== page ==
tick-able checkbox characters, a la Macjournal

Some documents in the binder are actually to-do lists. Would be great if I could insert tick-able “checkbox” characters, either as standalone, or as a type of list bullet.

I got the idea from Macjournal. Image attached.

I’m not sure about the feature request itself, you are posting an example on the Mac, but we would need something like that to be cross-platform compatible. That aside, I have to say I vastly prefer how VoodooPad presents these:

[size=80]Embedded checkboxes in VoodooPad[/size]

The first thing worth mentioning would be that there is already a perfectly functional mechanism for marking text as “done” in the text editor: Format/Font/Strikethrough or (Shift-Cmd-Hyphen). I use that method now and then, in combination with the ones I go on to describe below, depending on the project. When I’m just jotting down some notes-to-self, I’ll use simple lists in the editor, using Opt-Down to select the entire line, effectively marking it as “in progress” (which is safe to do since Scrivener remembers selected text even between sessions), and Shift-Cmd-Hyphen when I’m done, then move on to the next. Easy peasy and no complicated features.

But, for the majority of tasks, I handle to-dos by substituting one word in your initial description: Some documents in the binder are actually to-do items. This concept capitalises on the fact that Scrivener is, like OmniOutliner and such programs, really an outliner, it just so happens to be an outliner with some pretty sophisticated “note” fields! No need to actually use the text fields, however; in fact if you don’t, you aren’t even really making files here, technically. So this is not wasteful, and exactly how the program is designed to be used.

[size=80]Using the Outliner view, one item per to-do, with the References Inspector pane open on the right[/size]

Something worth noting is that I create a custom document template that has the checkmark document icon added to it (not meant to imply any kind of status, that’s just so I can easily see what a thing is in search results, but if one were so inclined they could change the icon to indicate completion, rather than use status), and it also has some boilerplate text in the file as well as the “To Do” status applied automatically. I then select my to-do folder and use Documents/Default New Subdocument Type/ and choose this to-do template. Now whenever I hit Cmd-N or press return in this outliner to make a new row, it’s set up the way I want it. Finally, as you can see, if you want to jot down a few extra notes to explain the to-do, you can just do so right in the Synopsis area and toggle your notes on and off with the click of a button. Since “To-Do Item” is a document template, I can make these wherever I want as well, with the Project/New From Template/ sub-menu.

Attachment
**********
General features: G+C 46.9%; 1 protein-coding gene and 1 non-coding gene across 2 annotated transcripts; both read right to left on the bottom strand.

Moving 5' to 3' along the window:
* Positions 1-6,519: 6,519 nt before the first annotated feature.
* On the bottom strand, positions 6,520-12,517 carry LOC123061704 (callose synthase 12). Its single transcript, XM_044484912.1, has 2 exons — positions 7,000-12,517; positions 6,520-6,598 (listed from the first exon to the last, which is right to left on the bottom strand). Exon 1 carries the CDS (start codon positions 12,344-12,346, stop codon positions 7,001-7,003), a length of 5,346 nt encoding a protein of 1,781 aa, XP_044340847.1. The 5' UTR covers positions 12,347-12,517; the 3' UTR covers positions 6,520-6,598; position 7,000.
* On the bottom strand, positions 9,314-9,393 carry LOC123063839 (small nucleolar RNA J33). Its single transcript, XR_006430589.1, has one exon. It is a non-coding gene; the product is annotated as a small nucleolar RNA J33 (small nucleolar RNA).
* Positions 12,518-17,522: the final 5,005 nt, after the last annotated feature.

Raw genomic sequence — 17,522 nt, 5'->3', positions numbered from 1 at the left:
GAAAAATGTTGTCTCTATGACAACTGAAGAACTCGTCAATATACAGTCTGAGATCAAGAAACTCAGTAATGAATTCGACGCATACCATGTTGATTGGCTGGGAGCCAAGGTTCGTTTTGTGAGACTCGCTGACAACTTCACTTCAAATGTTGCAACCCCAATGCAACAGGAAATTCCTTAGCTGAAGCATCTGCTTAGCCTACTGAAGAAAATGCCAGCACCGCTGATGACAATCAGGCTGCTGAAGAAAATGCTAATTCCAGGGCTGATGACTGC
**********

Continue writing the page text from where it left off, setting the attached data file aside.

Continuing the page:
That is the basic idea, here are a few advantages to this method (over some scattered text in a file somewhere):

  1. That bit with the References in the screenshot: In this case I have the first to-do selected, and I’ve dragged a couple of scenes into its reference list. Maybe those are the things I need to focus on for this item, maybe these are things that changed as I addressed the to-do (thus making this is a kind of “change log”). I can even double-click in the Description and explain why it is there. Finally, by default whenever I do this, I also a get a link back to this to-do from the scene. I can now open up its References list and see any to-dos that pertained to it. If you use another custom icon for “done” you can even see what has been done and what remains to be done from “scene a”.